Date of this Version



© 1993, The Board of Regents of the University of Nebraska on behalf of the University of Nebraska–Lincoln Extension. All rights reserved.


This NebGuide identifies ways to control horn flies on cattle.

The horn fly is a blood-feeder that feeds 20 to 30 times per day. A population of several thousand horn flies may be present on one animal. When large numbers of these flies are on cattle, the cattle bunch and expend considerable effort fighting the flies. They will often stand in water or seek shade trying to get relief from the flies. When they do this, they fail to graze normally.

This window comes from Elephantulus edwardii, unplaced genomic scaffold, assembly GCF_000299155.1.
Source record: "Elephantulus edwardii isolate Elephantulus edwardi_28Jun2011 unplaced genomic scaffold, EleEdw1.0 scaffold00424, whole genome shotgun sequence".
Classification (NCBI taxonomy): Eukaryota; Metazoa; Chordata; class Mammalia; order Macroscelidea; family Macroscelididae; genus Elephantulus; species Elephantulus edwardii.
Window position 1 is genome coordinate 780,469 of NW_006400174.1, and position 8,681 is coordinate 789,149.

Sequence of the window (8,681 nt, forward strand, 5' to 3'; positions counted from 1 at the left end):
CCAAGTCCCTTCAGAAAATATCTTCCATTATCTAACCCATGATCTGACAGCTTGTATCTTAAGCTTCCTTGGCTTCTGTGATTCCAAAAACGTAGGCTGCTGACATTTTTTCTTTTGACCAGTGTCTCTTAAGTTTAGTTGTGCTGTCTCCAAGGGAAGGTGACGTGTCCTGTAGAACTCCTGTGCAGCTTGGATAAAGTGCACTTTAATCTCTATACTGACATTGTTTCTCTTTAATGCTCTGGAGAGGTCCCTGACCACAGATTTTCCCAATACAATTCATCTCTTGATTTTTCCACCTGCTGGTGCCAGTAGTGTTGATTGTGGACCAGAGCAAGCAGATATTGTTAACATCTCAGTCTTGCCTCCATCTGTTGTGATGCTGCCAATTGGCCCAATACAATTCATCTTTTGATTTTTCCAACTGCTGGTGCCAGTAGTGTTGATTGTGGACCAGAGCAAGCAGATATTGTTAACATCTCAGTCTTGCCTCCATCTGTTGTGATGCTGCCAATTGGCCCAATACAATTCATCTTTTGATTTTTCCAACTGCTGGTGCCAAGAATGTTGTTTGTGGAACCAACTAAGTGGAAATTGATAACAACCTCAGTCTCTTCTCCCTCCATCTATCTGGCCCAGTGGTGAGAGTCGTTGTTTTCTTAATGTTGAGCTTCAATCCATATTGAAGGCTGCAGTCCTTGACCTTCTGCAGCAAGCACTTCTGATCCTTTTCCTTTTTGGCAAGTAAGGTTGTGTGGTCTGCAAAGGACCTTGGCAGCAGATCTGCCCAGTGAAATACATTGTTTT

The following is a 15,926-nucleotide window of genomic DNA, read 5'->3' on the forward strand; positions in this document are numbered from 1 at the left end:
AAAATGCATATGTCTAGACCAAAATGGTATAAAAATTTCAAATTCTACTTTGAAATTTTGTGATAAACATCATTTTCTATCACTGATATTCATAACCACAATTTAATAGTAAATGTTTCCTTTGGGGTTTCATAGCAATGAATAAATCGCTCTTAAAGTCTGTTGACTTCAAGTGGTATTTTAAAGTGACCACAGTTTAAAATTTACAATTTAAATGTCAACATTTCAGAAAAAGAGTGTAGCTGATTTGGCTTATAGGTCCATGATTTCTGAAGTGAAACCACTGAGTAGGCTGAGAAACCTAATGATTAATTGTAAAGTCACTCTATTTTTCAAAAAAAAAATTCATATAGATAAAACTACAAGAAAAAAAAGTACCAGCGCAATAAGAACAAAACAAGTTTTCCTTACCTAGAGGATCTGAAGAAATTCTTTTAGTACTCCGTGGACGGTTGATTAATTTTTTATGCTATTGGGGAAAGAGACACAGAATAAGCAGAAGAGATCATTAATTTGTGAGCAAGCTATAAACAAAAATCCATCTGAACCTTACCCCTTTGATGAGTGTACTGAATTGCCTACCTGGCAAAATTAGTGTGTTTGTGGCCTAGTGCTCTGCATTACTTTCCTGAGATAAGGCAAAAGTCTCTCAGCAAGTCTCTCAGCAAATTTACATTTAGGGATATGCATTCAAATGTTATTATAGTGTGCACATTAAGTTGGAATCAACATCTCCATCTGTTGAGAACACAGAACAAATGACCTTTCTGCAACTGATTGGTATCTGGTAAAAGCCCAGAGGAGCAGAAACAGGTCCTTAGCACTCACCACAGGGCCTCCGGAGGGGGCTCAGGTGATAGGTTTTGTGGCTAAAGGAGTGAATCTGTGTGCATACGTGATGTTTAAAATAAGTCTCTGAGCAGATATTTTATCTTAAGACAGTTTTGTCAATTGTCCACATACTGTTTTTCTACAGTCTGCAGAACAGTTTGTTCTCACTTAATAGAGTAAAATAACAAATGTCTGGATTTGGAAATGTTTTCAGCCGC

Studies in the United States and Canada show that during the grazing season yearling cattle free from horn flies gain from 15 to 50 pounds more than heavily infested animals. Nebraska studies and others show a 10- to 15-pound advantage in calf weaning weights where cows have had good horn fly control. Milk production of dairy cattle pastured during the day may be decreased as much as 20 percent by horn flies. However, horn flies have the most impact on pasture and range cattle.